We used limited classifications of ethnicity which may be overly general [14, 51] and can only serve as a proxy for more defined distinction of culture and custom [52]. Such is the compromise when epidemiological rather than anthropological methods are used to classify people [53]. Analysing at the level of an arbitrary subgroup may lead to category fallacy [42] with loss of subtle individual effects such as acculturation and financial and social resources; indeed there may be as much variation within groups as there is between. In particular, we combined the group of women of all Other ethnicities into one heterogeneous reference group, which limits decomposition by ethnicity and culture. We split our sample into five (BiB cohort) and four (BiB1000) reference groups by ethno-cultural classification and language of questionnaire, although women within these groups were likely to have different levels of acculturation. Without a specific measure of acculturation it is impossible to assess values, beliefs, expectations, norms and practices of the new culture and the extent of their acquisition, and how much retention of original culture is still present [54]. Acculturation may have affected how women answered the GHQ-28 questions, for example it may have imposed some unmeasured variation in our estimates, or it could have potentially explained some of the differences we found.

Ethno-cultural instrument adaptation

The participatory translation process was rigorous and the translated versions had good semantic, content and conceptual equivalence to the English instrument. An Urdu translation of the GHQ-28 assessed in a bilingual (English and Urdu) population in Pakistan found reasonable semantic, conceptual and scale validity [55]. However, in our study there was no formal assessment of criterion or technical equivalence, necessary to establish whether the GHQ-28 performs similarly across cultures regardless of administration verbally or via paper, or whether the interpretation of measurement of mental health remains the same when compared to norms of both cultures [56]. We did not know which women were bilingually fluent, if we did we could have used their selection of language as a basis to disentangle any variance associated with the translation from that of cultural differences in interpretation and differential item functioning [57]. Of note, there may have been unmeasured administration bias as the administration to non-English speakers was verbal and responses that were potentially audible to family members or friends accompanying the women may have affected the way these women answered the questions.

Methodological limitations

As discussed in the analysis section, we treated Likert scale data as continuous for the purposes of analysis. Whilst this has the advantages that we described in that section it is problematic in that DIF cannot be described in terms of the scoring of the scale [28, 29]. However, such an approach may be more appropriate for determining invariance in the underlying psychological constructs. In CFA, one item in a factor must be held constant (mean of 0 and variance of 1), and because this item’s variability is not calculated, it can lead to spurious conclusions of invariance if the reference item is the source of DIF [27]. This may be relevant as we held the first item in any one cluster as the reference item. In addition, the lack of standardised diagnostic interview to confirm or exclude depression is a limitation to the interpretation of assessment of relevance of the subscales to clinical criteria in this maternal population.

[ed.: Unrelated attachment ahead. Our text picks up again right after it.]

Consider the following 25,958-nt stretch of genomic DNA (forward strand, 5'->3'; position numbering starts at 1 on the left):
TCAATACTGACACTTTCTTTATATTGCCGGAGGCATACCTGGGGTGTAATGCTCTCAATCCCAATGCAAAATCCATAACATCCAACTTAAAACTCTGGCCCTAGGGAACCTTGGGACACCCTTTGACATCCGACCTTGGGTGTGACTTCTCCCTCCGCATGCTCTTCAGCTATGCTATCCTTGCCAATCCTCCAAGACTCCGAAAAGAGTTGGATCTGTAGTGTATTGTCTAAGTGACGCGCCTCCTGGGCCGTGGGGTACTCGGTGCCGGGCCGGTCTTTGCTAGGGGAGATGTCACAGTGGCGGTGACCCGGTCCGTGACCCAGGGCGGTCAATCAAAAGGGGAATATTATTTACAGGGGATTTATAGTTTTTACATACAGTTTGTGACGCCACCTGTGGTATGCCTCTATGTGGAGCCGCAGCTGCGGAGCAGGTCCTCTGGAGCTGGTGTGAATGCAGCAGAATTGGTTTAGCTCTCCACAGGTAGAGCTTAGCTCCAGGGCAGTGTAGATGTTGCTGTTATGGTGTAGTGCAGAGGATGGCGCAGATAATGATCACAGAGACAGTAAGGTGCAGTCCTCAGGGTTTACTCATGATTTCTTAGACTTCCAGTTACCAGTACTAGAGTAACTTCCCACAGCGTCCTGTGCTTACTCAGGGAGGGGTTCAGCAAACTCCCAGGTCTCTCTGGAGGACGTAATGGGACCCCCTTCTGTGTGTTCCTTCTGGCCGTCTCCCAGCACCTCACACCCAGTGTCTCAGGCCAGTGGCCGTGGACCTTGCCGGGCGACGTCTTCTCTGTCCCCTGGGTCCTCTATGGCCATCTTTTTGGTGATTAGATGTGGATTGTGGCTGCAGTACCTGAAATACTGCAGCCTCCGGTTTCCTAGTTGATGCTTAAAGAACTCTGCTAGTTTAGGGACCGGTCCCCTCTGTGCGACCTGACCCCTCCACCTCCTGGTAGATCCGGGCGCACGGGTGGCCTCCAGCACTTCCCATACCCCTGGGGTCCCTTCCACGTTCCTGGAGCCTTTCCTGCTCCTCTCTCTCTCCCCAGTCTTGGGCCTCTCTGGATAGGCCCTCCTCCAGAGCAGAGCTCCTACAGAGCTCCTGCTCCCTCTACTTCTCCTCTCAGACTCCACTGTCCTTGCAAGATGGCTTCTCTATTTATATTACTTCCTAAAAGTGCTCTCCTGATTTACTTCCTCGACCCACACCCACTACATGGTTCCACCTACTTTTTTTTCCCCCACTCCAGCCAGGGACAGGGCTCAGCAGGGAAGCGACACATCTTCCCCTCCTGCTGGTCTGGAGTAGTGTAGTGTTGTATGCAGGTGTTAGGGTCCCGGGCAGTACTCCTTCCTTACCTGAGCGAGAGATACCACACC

We have conducted a robust analysis of the GHQ-28 subscales in a large, ethnically diverse pregnant population and found problems with measurement equivalence between ethno-language groups. In particular, the concepts of Severe Depression and Anxiety and Insomnia appear to vary between language of administration and ethnic heritage. Our findings are tempered by uncertainty about how much variation is caused by artefact of translation and administration bias, and how much due to cultural differences in interpretation. We recommend that the GHQ-28 subscale scores are not used to conduct between-group comparisons in this cohort, nor in other ethnically diverse pregnant populations either clinically or epidemiologically, although as indicated for some subscales and for some groups they could be used to explore within-group characteristics.


  1. Lovejoy MC, Graczyk PA, O’Hare E, Neuman G: Maternal depression and parenting behavior: a meta-analytic review. Clin Psychol Rev. 2000, 20: 561-592. 10.1016/S0272-7358(98)00100-7.

    Article  CAS  PubMed  Google Scholar 

  2. Logsdon MC, Wisner KL, Pinto-Foltz MD: The impact of postpartum depression on mothering. J Obstet Gynecol Neonatal Nurs. 2006, 35: 652-658. 10.1111/j.1552-6909.2006.00087.x.

    Article  PubMed  Google Scholar 

  3. Beck CT: Maternal depression and child behaviour problems: a meta-analysis. J Adv Nurs. 1999, 29: 623-629. 10.1046/j.1365-2648.1999.00943.x.